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At-home test or a colonoscopy? Which screening is best for you: HealthLink

As colorectal cancer cases rise among younger people, doctors urge patients with average risk to begin screening for colorectal cancer starting at age 45.

SEATTLE — Colorectal cancer is among the top leading cause of cancer-related deaths in the U.S., according to the American Cancer Society. It's why doctors say screenings are so critical.

As more cases among younger people are being documented, healthcare providers stress that if patients are having symptoms, get tested. Even if no symptoms are present, they urge people to still get tested.

For the women KING 5 talked to for HealthLink, trusting their gut, saved their lives. Cherie Enholm was 47 years old when she started noticing symptoms.

"I was constipated. I was bloated. I was nauseous most of the time," Enholm said.

Cancer was the last thing on her mind.

"Old men got colon cancer. It wasn't something that was even on my radar. I had no clue," Enholm said.

When she turned 50, her symptoms persisting, her doctor told her to take an at-home stool test, which showed signs of blood — a red flag. Her follow-up colonoscopy then revealed an egg-sized tumor in her colon.

"I just started to cry because how do you have colon cancer?" Enholm said.

Enholm was in her 40s when doctors said she may have begun to develop cancer. In fact, cases diagnosed among people aged 45 to 49 are going up, according to recent statistics.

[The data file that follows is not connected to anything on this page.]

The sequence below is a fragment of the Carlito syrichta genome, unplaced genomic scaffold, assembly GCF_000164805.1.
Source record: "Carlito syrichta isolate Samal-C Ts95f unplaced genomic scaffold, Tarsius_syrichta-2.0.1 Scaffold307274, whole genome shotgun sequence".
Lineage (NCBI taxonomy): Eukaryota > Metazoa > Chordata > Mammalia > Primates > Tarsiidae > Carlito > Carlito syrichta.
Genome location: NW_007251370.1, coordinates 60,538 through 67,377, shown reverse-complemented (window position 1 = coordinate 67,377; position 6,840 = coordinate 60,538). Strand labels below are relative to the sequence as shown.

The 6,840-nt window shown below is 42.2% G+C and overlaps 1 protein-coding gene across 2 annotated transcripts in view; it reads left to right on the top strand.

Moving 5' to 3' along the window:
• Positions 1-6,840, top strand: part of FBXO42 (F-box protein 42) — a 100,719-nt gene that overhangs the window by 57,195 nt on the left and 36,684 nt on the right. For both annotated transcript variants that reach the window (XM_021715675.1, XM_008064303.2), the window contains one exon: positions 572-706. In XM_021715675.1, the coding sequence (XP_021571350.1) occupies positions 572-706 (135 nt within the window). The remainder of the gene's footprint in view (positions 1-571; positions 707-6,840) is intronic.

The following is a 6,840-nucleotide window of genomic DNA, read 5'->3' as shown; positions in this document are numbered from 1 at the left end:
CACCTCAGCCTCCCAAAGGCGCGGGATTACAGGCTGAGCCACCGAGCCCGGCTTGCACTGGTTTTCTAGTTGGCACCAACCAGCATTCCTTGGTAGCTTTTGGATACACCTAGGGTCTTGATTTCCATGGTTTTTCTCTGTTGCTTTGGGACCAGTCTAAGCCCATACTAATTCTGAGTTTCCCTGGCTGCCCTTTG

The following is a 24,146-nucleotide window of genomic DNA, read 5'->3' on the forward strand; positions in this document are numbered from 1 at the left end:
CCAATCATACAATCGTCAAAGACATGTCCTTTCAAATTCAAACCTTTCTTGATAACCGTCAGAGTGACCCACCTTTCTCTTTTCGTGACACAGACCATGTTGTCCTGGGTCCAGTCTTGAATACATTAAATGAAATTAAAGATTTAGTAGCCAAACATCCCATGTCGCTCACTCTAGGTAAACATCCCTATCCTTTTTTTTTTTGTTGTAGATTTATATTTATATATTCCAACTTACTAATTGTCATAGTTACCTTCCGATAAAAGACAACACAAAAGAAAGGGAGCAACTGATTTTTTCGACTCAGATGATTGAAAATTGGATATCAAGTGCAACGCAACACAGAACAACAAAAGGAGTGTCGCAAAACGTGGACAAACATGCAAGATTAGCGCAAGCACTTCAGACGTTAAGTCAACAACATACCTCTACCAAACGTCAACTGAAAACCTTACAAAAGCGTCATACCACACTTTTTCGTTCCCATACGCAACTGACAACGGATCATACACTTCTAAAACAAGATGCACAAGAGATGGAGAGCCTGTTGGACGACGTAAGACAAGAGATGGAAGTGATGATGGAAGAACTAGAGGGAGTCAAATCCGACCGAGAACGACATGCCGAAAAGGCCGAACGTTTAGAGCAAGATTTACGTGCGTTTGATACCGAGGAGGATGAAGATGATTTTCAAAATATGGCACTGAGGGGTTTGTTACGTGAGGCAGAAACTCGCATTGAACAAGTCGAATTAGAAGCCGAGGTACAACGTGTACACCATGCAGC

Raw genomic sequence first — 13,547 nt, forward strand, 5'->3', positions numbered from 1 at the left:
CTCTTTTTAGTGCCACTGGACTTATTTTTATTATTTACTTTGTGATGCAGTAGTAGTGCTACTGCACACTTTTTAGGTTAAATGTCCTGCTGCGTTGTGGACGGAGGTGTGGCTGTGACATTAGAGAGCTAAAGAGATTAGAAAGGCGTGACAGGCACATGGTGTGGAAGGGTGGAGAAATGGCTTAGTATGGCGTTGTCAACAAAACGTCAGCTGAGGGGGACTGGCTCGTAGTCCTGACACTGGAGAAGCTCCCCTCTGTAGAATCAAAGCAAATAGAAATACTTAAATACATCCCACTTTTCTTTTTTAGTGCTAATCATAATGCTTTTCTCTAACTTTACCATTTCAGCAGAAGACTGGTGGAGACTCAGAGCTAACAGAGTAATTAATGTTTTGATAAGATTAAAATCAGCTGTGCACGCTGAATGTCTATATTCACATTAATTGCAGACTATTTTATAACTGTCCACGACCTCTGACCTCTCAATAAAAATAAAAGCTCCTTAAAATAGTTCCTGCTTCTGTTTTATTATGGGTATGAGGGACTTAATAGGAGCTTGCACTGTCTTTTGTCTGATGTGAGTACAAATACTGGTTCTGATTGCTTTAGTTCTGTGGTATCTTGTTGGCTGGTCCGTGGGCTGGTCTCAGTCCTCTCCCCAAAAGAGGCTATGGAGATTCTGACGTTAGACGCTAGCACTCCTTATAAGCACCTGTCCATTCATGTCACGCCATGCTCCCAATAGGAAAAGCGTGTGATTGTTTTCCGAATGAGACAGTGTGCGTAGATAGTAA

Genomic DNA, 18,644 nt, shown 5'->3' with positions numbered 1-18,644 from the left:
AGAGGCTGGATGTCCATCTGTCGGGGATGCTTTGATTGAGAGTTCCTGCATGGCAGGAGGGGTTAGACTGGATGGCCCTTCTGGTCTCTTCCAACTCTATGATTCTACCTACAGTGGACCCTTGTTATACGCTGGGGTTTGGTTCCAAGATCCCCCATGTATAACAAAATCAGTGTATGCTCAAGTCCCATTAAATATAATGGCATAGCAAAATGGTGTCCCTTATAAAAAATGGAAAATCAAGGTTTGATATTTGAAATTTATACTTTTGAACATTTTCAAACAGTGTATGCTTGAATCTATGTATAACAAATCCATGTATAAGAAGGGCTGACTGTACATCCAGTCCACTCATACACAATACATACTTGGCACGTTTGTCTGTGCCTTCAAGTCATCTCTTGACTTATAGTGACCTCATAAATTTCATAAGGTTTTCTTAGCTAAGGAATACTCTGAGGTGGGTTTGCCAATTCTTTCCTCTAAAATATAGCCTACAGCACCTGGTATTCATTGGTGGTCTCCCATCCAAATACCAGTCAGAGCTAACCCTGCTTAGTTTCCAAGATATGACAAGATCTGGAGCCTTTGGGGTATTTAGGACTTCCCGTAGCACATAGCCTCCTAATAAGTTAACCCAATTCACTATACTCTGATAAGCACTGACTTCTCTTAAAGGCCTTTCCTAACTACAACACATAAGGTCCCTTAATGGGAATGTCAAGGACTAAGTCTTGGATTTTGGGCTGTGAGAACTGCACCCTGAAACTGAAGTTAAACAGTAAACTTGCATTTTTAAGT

"It's not entirely clear yet why that's happening. There's active research being done in that area," said Dr. John Dunn, medical director of knowledge and implementation at Kaiser Permanente in Seattle.

It's why screenings matter more than ever.

The Centers for Disease Control and Prevention and the American Cancer Society recommend people with an average risk of colorectal cancer and no family history of it, begin screening at age 45.

A colonoscopy every ten years for this age group is the standard method.

Those with average risk may also take an annual, at-home test such as the fecal immunochemical test, or FIT, which looks for microscopic blood in the stool. There are also other at-home test options available, which should be consulted by your physician.

Dunn said one test, or the other, isn't better or more accurate. The point is, just do it.

"The guiding principal behind recommendations for colorectal cancer screening is that the most effective test is the one that's going to get done," Dunn said.

That was the message at a colorectal cancer community awareness event in Kent this month, hosted by New Beginnings Christian Fellowship.

Dr. Rachel Issaka, a gastroenterologist and director of the colon cancer screening program at Fred Hutch Cancer Center, said certain groups may be more at risk.

"In the United States, we know that black people and Native American Alaska Native individuals are more likely to die from this disease than any other groups," Issaka said.

This is largely due to a lack of awareness and testing, according to event organizers.

Frankie White, who works in Bellevue, was among the participants in the Kent event to increase awareness by sharing her experience with rectal cancer when she was only in her mid-30s.

"It was sort of shocking. You see people at that age, aren't diagnosed with cancer, rectal cancer, but I was and because I was so young, the cancer was more aggressive," White said.

White underwent surgery and chemotherapy and survived.

Like White, Enholm considers herself among the lucky ones and adds, people, shouldn't feel timid about sharing what's going on in their gut.

"You know, don't be embarrassed to death. It's poop. You gotta be able to talk about it. You gotta be able to advocate for yourself. If something's not right in your body and you know it, find a way to communicate that," Enholm said.

Preventative screening measures for colon cancer are covered by the Affordable Care Act. A FIT is typically about $20 or covered by insurance.

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